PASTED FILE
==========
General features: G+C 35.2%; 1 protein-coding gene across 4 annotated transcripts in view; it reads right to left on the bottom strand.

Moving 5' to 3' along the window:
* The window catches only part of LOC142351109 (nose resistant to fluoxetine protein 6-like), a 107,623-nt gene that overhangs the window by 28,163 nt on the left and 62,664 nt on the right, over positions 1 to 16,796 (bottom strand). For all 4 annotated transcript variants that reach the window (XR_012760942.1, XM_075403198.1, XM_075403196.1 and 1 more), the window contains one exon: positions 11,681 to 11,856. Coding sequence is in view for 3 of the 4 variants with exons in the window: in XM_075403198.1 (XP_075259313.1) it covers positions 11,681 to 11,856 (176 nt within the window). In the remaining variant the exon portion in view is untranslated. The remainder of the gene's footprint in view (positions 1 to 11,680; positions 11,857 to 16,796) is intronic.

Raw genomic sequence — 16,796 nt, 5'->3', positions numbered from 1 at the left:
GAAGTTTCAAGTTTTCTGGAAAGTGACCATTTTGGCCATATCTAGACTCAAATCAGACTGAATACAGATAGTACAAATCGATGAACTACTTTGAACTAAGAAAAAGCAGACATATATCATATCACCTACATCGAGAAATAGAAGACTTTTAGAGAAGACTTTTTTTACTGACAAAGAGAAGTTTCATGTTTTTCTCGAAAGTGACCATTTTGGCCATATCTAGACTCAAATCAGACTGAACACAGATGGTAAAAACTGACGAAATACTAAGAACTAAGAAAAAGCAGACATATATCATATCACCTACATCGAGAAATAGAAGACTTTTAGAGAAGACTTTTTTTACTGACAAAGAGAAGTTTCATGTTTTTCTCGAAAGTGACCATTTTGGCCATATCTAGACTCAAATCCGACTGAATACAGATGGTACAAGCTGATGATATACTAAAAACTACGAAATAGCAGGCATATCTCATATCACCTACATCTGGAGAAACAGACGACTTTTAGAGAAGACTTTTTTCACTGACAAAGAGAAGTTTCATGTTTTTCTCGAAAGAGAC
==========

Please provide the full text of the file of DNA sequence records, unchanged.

General features: G+C 35.2%; 1 protein-coding gene across 4 annotated transcripts in view; it reads right to left on the bottom strand.

Moving 5' to 3' along the window:
* The window catches only part of LOC142351109 (nose resistant to fluoxetine protein 6-like), a 107,623-nt gene that overhangs the window by 28,163 nt on the left and 62,664 nt on the right, over positions 1 to 16,796 (bottom strand). For all 4 annotated transcript variants that reach the window (XR_012760942.1, XM_075403198.1, XM_075403196.1 and 1 more), the window contains one exon: positions 11,681 to 11,856. Coding sequence is in view for 3 of the 4 variants with exons in the window: in XM_075403198.1 (XP_075259313.1) it covers positions 11,681 to 11,856 (176 nt within the window). In the remaining variant the exon portion in view is untranslated. The remainder of the gene's footprint in view (positions 1 to 11,680; positions 11,857 to 16,796) is intronic.

Raw genomic sequence — 16,796 nt, 5'->3', positions numbered from 1 at the left:
GAAGTTTCAAGTTTTCTGGAAAGTGACCATTTTGGCCATATCTAGACTCAAATCAGACTGAATACAGATAGTACAAATCGATGAACTACTTTGAACTAAGAAAAAGCAGACATATATCATATCACCTACATCGAGAAATAGAAGACTTTTAGAGAAGACTTTTTTTACTGACAAAGAGAAGTTTCATGTTTTTCTCGAAAGTGACCATTTTGGCCATATCTAGACTCAAATCAGACTGAACACAGATGGTAAAAACTGACGAAATACTAAGAACTAAGAAAAAGCAGACATATATCATATCACCTACATCGAGAAATAGAAGACTTTTAGAGAAGACTTTTTTTACTGACAAAGAGAAGTTTCATGTTTTTCTCGAAAGTGACCATTTTGGCCATATCTAGACTCAAATCCGACTGAATACAGATGGTACAAGCTGATGATATACTAAAAACTACGAAATAGCAGGCATATCTCATATCACCTACATCTGGAGAAACAGACGACTTTTAGAGAAGACTTTTTTCACTGACAAAGAGAAGTTTCATGTTTTTCTCGAAAGAGAC